Those who enter into casual sexual relationships engage in significantly more self silencing behaviors F=(1,139)=5.230, p<.05. This is especially true for males F=(1,139)=15.801, p<.001. Drug (F(1,146)=7.230, p<.01) and alcohol (F(1,146)=13.789, p<.001) use during sex was significantly higher for those who reported engaging in casual sex. Adolescents who reported having had casual sex transitioned to intercourse at a younger age than those who did not report engaging in casual sex F(1,146)=10.090, p<.01.
Adolescents who enter into in casual sexual relationships have more frequent sexual behaviors and intercourse in their romantic relationships F(1,133)=20.618, p<.001. No differences were found for frequency of affectionate behaviors. Having 4 or more sex partners in the past year increases the likelihood of engaging in casual sex F(5,151)=10.038, p<.001. Males who report that they engage in casual sex relationships had more partners than females who engage in casual sex F(1,94)=7.171, p<.01.
Gender Differences Among Those Who Engage In Casual Sex Females have higher perceptions of their physical attractiveness F(1,89)=9.191, p<.01. Males have fewer communications with their romantic partners F(1,55)=9.444, p<.01 and they self silence more F(1,55)=8.706, p<.01.
Relationship Experiences Main effects: –Communication (giving): Adolescents who have casual sex are less self- disclosing and honest with their partners. F(1,143)=7.090, p>.01. Main effects: –Commitment (giving): Those who have casual sexual relationships are less committed to their partners F(1,143)=6.328, p<.05. –Specialness (giving): Those who engage in casual sex do not make their partners feel that their relationships are unique or special F(1,143)=7.387, p<.01.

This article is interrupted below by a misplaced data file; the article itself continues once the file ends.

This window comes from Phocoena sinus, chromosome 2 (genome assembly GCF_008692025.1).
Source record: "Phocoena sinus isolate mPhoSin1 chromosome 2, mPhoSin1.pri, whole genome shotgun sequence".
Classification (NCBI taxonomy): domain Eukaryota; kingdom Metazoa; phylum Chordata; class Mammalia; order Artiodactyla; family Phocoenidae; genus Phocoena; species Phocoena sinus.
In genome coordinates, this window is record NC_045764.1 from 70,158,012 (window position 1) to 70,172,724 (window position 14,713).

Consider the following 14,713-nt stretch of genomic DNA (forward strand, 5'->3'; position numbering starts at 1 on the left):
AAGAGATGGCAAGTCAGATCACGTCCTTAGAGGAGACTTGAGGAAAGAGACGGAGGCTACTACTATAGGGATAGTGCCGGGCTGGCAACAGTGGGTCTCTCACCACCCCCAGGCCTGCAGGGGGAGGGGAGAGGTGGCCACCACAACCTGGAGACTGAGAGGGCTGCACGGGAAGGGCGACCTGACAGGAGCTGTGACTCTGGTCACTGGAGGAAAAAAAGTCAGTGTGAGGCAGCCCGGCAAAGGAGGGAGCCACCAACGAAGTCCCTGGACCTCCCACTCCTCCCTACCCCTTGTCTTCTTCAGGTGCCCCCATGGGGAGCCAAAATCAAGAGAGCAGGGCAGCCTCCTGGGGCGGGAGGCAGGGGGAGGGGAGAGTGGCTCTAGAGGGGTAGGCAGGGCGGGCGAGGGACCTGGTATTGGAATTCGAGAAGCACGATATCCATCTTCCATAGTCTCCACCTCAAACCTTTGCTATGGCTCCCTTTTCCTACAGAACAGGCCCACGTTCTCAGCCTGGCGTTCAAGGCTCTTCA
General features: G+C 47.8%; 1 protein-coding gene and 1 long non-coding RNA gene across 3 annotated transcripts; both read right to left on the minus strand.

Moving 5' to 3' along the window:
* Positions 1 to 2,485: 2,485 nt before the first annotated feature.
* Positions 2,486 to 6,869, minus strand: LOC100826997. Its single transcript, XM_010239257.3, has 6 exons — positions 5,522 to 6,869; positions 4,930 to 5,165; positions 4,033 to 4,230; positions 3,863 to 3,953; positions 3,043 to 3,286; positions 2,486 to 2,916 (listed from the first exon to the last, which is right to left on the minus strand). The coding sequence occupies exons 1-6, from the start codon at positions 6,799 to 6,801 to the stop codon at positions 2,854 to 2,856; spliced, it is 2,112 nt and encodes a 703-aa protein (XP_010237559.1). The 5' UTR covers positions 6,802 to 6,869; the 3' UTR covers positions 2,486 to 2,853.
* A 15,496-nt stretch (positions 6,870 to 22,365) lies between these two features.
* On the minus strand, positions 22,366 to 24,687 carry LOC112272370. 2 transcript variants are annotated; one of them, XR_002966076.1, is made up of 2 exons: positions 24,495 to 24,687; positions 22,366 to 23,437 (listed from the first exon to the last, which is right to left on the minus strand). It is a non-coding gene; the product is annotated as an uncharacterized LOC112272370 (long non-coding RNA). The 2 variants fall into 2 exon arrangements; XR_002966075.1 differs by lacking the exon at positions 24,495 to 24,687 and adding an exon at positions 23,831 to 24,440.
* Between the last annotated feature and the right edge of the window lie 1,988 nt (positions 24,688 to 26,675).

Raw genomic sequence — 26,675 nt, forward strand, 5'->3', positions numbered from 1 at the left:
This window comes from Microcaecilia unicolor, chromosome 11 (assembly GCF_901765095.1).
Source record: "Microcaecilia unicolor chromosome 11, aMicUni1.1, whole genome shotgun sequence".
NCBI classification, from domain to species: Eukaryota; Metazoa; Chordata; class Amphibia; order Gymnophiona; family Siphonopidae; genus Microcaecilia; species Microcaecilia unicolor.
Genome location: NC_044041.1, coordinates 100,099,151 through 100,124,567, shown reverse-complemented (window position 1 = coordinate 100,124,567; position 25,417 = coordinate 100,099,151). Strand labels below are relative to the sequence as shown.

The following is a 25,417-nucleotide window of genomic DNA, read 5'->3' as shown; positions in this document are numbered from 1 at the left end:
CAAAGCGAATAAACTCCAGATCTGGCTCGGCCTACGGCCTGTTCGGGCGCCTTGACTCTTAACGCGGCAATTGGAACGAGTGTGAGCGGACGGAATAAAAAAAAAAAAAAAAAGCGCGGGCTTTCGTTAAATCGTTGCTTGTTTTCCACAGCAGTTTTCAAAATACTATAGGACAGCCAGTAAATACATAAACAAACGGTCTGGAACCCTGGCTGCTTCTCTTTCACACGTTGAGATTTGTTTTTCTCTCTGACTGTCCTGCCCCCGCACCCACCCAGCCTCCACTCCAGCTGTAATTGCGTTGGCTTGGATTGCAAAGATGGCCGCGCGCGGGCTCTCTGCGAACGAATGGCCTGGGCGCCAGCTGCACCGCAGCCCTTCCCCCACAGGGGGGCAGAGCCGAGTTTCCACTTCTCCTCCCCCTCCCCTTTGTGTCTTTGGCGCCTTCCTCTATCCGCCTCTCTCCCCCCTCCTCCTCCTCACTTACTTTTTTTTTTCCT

Interaction: –Painfulness (giving): Males who reported having casual sex relationships admit to causing more pain, upset and frustration in their romantic relationships F(1,143)=7.365, p<.01. –Specialness (getting): Males who engage in casual sex do not feel that their romantic partners make them feel special or unique F(1,143)=4.366, p<.05. Interaction: –Possessiveness (giving): Males who engage in casual sex tend to be more jealous and dependent on their partners F(1,143)=8.874, p<.01. –Toleration (getting): Males who engage in casual sex believe their partners are less willing to compromise and to change for them F(1,143)=3.995, p<.05. –Togetherness (getting): Males who engage in casual sex feel that their partners are less connected with them F(1,143)=9.168, p<.01.
Love Styles 6 love styles were examined to assess adolescents style of interaction with romantic and sexual partners. –Ludus – game playing love, sex is for fun not love. –Mania – obsessive love, “need” love and “fear” love. –Storge – compassionate love, love is based in friendship. –Pragma – practical objective love, compatibility is important. –Agape – self-sacrificing love, all giving and altruistic. –Eros – physical love, love that is quick and intense. Main effect: Adolescents who report having casual sexual relationships are more often Ludus F(1, 144)=5.557, p<.05. Interaction: Adolescent females who engage in casual sex are more often Eros F(1,144)=6.648, p<.05.
Conclusions This study explored the nature and meaning of casual sex in late adolescents. More than 38% of our sample of college students (55.5% of sexually experienced adolescents) reported having engaged in at least one sexual relationship during the previous year with a non- romantic partner. Drugs and alcohol appear to play a significant role in casual sexual experiences. In this sample 68% of adolescents reported using drugs or alcohol before or during casual sex. Most casual sex partners were friends, although 22% had just met their partner. When they engage in intercourse with a casual sex partner, 92% understood the nature of the relationship. Consistent with our previous research, age and sexual experience increases the likelihood of casual sex. Males were more likely to engage in such relationships than females. Having a combination of perceived low physical attractiveness and low romantic appeal significantly increases the likelihood of engaging in casual sex. Perhaps, for these adolescents casual sex is a misguided attempt to compensate for these negative perceptions.